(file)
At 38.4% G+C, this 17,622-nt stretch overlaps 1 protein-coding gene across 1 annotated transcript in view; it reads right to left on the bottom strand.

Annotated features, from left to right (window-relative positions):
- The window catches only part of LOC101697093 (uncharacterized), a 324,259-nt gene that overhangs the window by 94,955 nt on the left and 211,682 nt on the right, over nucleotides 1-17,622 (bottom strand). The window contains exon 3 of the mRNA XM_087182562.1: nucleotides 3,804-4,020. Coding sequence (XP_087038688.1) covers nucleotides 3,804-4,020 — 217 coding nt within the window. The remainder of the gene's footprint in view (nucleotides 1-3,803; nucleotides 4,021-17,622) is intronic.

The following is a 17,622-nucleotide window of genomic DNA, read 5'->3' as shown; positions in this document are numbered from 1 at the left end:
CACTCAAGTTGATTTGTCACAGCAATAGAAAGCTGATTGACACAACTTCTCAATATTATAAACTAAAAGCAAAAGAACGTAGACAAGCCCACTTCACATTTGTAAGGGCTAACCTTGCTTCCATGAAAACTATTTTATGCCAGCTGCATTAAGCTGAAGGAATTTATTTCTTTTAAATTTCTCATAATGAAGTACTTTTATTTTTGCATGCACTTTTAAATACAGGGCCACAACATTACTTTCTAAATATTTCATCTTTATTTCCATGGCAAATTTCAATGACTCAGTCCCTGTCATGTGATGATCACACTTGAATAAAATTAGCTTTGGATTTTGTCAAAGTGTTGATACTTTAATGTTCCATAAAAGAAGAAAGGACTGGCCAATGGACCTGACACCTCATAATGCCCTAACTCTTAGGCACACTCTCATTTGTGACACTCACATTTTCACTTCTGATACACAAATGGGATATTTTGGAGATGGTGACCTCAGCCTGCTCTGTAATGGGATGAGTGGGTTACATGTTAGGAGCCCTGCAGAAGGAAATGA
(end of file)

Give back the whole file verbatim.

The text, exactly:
At 38.4% G+C, this 17,622-nt stretch overlaps 1 protein-coding gene across 1 annotated transcript in view; it reads right to left on the bottom strand.

Annotated features, from left to right (window-relative positions):
- The window catches only part of LOC101697093 (uncharacterized), a 324,259-nt gene that overhangs the window by 94,955 nt on the left and 211,682 nt on the right, over nucleotides 1-17,622 (bottom strand). The window contains exon 3 of the mRNA XM_087182562.1: nucleotides 3,804-4,020. Coding sequence (XP_087038688.1) covers nucleotides 3,804-4,020 — 217 coding nt within the window. The remainder of the gene's footprint in view (nucleotides 1-3,803; nucleotides 4,021-17,622) is intronic.

The following is a 17,622-nucleotide window of genomic DNA, read 5'->3' as shown; positions in this document are numbered from 1 at the left end:
CACTCAAGTTGATTTGTCACAGCAATAGAAAGCTGATTGACACAACTTCTCAATATTATAAACTAAAAGCAAAAGAACGTAGACAAGCCCACTTCACATTTGTAAGGGCTAACCTTGCTTCCATGAAAACTATTTTATGCCAGCTGCATTAAGCTGAAGGAATTTATTTCTTTTAAATTTCTCATAATGAAGTACTTTTATTTTTGCATGCACTTTTAAATACAGGGCCACAACATTACTTTCTAAATATTTCATCTTTATTTCCATGGCAAATTTCAATGACTCAGTCCCTGTCATGTGATGATCACACTTGAATAAAATTAGCTTTGGATTTTGTCAAAGTGTTGATACTTTAATGTTCCATAAAAGAAGAAAGGACTGGCCAATGGACCTGACACCTCATAATGCCCTAACTCTTAGGCACACTCTCATTTGTGACACTCACATTTTCACTTCTGATACACAAATGGGATATTTTGGAGATGGTGACCTCAGCCTGCTCTGTAATGGGATGAGTGGGTTACATGTTAGGAGCCCTGCAGAAGGAAATGA